Skip to Main Content

Buying a Home

Buying a Home

Buying a home

Do your upstairs neighbors stomp on your ceiling? Do the meatballs they're cooking next door fill your apartment with the smell of searing meat? Perhaps you long to sit quietly in your own backyard after a long day. Buying a home is a big step, but maybe you're closer than you think.

For the vast majority of us, owning a home is part of the American Dream. According to a study conducted by the National Association of REALTORS, 87 percent of those polled cited owning a home as the number one criterion for defining 'the good life.'

Owners and renters alike considered homeownership desirable for the following reasons: the pride of ownership, their dislike of paying rent, and the ability to change features of their homes to match their individual tastes and needs.

Like Mom and apple pie, owning your own home provides a sense of security and well-being that's hard to beat. Home is where we raise our families, have friends over for summer barbecues, paint the baby's room pink or blue, and find refuge from the outside world.

In addition to these intrinsic benefits, owning a home offers other advantages as well. For instance, as a homeowner, you have control over your environment. Not only can you change your home to meet your needs, but you also aren't subject to the terms of a lease or a landlord. As a homeowner, you can experience the emotional and financial security that comes from knowing what your housing expenses will be from year-to-year. Unlike rents, which can increase annually, most mortgages have fixed or capped monthly payments. So, as a homeowner, you can have a much better idea of what proportion of your paycheck goes toward your home. Think of it as the ultimate savings plan--it sure beats a passbook.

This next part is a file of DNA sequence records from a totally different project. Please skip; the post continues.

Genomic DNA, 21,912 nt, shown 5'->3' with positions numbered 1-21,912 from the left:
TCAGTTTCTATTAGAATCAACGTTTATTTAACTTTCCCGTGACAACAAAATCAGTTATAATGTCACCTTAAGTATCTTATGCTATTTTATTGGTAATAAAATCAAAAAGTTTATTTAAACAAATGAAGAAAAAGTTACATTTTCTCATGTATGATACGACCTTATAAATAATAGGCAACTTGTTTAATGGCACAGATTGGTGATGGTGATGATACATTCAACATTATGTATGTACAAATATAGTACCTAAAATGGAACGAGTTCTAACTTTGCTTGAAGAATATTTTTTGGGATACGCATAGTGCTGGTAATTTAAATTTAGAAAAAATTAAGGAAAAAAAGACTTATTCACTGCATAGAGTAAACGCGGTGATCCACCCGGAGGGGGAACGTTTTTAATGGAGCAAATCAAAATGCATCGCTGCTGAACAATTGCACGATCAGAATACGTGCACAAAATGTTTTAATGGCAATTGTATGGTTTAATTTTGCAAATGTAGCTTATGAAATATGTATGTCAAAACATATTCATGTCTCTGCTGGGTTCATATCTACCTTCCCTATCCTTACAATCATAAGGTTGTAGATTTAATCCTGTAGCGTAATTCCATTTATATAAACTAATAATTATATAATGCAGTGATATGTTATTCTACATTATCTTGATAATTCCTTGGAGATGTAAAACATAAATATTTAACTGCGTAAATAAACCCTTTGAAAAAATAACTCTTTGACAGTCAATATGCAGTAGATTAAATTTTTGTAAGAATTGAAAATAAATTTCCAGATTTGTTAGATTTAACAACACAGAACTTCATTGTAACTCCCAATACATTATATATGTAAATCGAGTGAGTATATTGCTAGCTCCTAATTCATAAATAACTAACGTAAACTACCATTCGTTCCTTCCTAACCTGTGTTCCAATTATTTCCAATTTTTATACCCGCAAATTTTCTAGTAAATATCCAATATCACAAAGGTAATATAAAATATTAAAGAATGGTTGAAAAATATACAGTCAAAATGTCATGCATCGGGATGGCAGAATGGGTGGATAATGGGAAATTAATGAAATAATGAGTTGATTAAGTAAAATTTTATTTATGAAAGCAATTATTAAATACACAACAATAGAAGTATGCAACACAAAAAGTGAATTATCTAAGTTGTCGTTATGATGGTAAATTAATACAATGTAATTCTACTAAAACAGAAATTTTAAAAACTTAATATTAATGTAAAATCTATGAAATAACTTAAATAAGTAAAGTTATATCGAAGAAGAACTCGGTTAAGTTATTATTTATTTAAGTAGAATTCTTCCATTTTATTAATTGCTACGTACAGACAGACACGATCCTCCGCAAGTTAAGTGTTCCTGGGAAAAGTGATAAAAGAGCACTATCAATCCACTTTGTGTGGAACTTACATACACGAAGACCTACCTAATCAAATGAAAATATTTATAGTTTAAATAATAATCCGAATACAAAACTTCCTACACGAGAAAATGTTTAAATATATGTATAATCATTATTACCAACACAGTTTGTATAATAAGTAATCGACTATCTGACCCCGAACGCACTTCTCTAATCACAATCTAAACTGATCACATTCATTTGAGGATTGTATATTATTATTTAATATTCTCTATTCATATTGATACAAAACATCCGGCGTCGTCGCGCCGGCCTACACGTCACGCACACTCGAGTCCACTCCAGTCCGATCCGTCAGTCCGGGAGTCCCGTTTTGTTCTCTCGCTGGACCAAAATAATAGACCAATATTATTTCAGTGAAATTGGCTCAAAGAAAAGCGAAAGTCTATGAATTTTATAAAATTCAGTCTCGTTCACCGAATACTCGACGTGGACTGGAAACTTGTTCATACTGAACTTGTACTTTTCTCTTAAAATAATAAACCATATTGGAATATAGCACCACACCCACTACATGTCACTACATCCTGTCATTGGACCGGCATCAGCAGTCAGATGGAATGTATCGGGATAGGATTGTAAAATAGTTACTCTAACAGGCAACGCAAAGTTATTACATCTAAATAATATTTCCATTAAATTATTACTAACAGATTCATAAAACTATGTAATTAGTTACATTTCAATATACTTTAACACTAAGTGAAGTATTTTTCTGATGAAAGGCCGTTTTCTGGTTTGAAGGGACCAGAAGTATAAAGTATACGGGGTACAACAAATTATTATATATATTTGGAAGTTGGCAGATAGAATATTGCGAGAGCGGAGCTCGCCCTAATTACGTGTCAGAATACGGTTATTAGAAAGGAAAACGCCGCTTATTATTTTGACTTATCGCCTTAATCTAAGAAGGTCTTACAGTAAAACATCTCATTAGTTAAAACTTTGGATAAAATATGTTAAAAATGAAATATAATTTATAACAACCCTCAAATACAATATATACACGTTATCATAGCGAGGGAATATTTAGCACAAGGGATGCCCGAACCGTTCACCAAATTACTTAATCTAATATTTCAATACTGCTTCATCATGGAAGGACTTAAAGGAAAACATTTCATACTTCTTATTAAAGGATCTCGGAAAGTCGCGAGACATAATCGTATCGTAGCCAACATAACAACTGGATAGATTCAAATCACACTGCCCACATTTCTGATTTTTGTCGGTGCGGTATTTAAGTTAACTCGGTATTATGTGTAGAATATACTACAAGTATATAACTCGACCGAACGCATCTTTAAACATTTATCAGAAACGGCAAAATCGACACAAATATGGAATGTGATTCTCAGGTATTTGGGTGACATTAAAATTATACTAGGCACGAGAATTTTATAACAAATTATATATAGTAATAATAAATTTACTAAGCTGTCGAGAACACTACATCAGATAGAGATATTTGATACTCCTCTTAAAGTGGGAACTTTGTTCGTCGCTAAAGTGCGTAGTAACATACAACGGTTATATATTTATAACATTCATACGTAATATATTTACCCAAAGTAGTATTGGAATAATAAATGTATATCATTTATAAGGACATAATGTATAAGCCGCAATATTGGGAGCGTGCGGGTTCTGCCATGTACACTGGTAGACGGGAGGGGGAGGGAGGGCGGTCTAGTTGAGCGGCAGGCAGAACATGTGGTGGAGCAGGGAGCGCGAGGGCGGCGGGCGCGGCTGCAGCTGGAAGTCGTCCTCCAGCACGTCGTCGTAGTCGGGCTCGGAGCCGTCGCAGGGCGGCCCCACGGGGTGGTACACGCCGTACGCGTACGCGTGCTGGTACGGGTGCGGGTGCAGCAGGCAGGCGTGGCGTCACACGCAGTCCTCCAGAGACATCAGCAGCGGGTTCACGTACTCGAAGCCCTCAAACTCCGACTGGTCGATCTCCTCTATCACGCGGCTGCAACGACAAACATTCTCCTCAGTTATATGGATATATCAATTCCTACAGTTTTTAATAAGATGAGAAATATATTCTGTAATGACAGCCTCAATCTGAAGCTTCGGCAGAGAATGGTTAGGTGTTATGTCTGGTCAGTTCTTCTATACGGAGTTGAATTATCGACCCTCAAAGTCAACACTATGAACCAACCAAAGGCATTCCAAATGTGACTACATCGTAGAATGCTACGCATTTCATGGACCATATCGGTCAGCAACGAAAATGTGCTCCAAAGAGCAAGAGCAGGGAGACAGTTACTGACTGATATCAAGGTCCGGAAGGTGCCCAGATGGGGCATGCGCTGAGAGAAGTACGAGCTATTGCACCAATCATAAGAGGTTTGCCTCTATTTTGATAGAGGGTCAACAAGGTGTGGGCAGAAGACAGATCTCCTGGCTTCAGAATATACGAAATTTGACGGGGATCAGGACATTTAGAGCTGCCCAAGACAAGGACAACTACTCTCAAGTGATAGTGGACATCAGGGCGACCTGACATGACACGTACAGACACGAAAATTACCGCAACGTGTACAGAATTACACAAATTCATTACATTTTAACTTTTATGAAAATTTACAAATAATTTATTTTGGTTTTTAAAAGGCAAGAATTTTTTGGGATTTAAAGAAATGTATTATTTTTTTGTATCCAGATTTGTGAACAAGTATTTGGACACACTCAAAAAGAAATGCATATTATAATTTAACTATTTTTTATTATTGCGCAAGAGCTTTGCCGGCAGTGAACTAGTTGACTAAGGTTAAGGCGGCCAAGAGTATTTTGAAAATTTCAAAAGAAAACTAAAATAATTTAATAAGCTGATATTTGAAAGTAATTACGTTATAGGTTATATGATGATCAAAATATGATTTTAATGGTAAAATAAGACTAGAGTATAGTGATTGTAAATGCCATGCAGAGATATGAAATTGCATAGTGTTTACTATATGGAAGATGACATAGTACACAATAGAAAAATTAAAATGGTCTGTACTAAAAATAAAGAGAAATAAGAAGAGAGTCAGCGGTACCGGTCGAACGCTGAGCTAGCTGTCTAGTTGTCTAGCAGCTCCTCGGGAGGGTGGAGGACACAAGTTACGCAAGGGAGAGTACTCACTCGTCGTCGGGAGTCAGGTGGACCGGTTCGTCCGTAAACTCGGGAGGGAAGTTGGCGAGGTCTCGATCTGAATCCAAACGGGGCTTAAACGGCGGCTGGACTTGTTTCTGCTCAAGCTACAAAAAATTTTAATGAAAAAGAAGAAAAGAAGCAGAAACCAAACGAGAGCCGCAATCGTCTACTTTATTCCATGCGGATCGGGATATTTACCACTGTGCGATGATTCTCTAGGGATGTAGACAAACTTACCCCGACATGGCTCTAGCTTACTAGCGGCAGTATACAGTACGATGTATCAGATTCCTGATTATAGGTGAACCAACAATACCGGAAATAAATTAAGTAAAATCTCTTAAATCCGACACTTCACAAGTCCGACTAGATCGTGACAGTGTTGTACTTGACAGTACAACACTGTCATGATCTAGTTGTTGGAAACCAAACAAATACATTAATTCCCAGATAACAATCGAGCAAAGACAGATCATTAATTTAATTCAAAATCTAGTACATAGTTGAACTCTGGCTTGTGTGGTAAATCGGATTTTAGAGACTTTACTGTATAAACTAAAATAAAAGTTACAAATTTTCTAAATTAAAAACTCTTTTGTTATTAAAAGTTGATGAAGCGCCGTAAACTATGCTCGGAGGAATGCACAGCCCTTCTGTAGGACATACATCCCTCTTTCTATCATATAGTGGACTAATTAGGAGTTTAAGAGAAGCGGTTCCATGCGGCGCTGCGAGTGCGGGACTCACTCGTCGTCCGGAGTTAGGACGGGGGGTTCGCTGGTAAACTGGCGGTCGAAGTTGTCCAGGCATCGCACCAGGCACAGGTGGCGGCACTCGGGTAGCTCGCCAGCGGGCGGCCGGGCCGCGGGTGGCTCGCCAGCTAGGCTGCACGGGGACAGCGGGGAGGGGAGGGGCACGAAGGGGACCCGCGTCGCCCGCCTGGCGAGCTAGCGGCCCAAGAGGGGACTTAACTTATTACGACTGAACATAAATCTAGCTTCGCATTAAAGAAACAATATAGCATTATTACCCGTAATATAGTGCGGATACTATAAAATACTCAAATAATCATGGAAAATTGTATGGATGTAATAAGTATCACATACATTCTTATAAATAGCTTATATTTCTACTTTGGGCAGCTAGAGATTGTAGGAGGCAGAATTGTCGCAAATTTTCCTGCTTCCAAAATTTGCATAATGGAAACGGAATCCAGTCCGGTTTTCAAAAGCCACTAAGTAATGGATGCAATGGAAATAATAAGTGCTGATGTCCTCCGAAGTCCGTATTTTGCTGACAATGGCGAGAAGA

Bottom-Line Benefits

And it only gets better. Home ownership is the primary component in the creation of wealth for many Americans. (Data from Harvard University's Joint Center of Housing Studies illustrate not only that the median net wealth of homeowners is 34 times greater than that of renters, but also that over half of that wealth is generated from home equity.) As you pay down your loan amount each month, you accumulate equity, a growing ownership interest in your property. If you need funds, you can borrow against this equity in the form of a home equity loan. Further, interest on a portion of home equity is tax deductible.

Remember, most homes appreciate in value over time and can be a source of income for you, especially if you've lived in your house for many years. When you retire, you can sell your home if you need the funds or make use of a home equity conversion mortgage. This type of mortgage allows you to continue to live in your home and receive a monthly check at the same time. In essence you are able to tap into the accumulated home equity and receive a monthly sum which reflects the amount of that equity and the number of years you wish to receive that payment. In return for providing you with the payments, the lender receives an ownership interest in the home. These mortgages sometimes are called reverse annuity mortgages. Ask your lender about them.

Finally, don't forget about the significant tax advantages of owning your home. Interest on a home mortgage and property taxes are deductible. For most of us, mortgage interest provides the largest tax deduction. Also, a home is the single most important factor that determines whether you will be able to file a return which takes advantage of the wide range of allowable itemized deductions.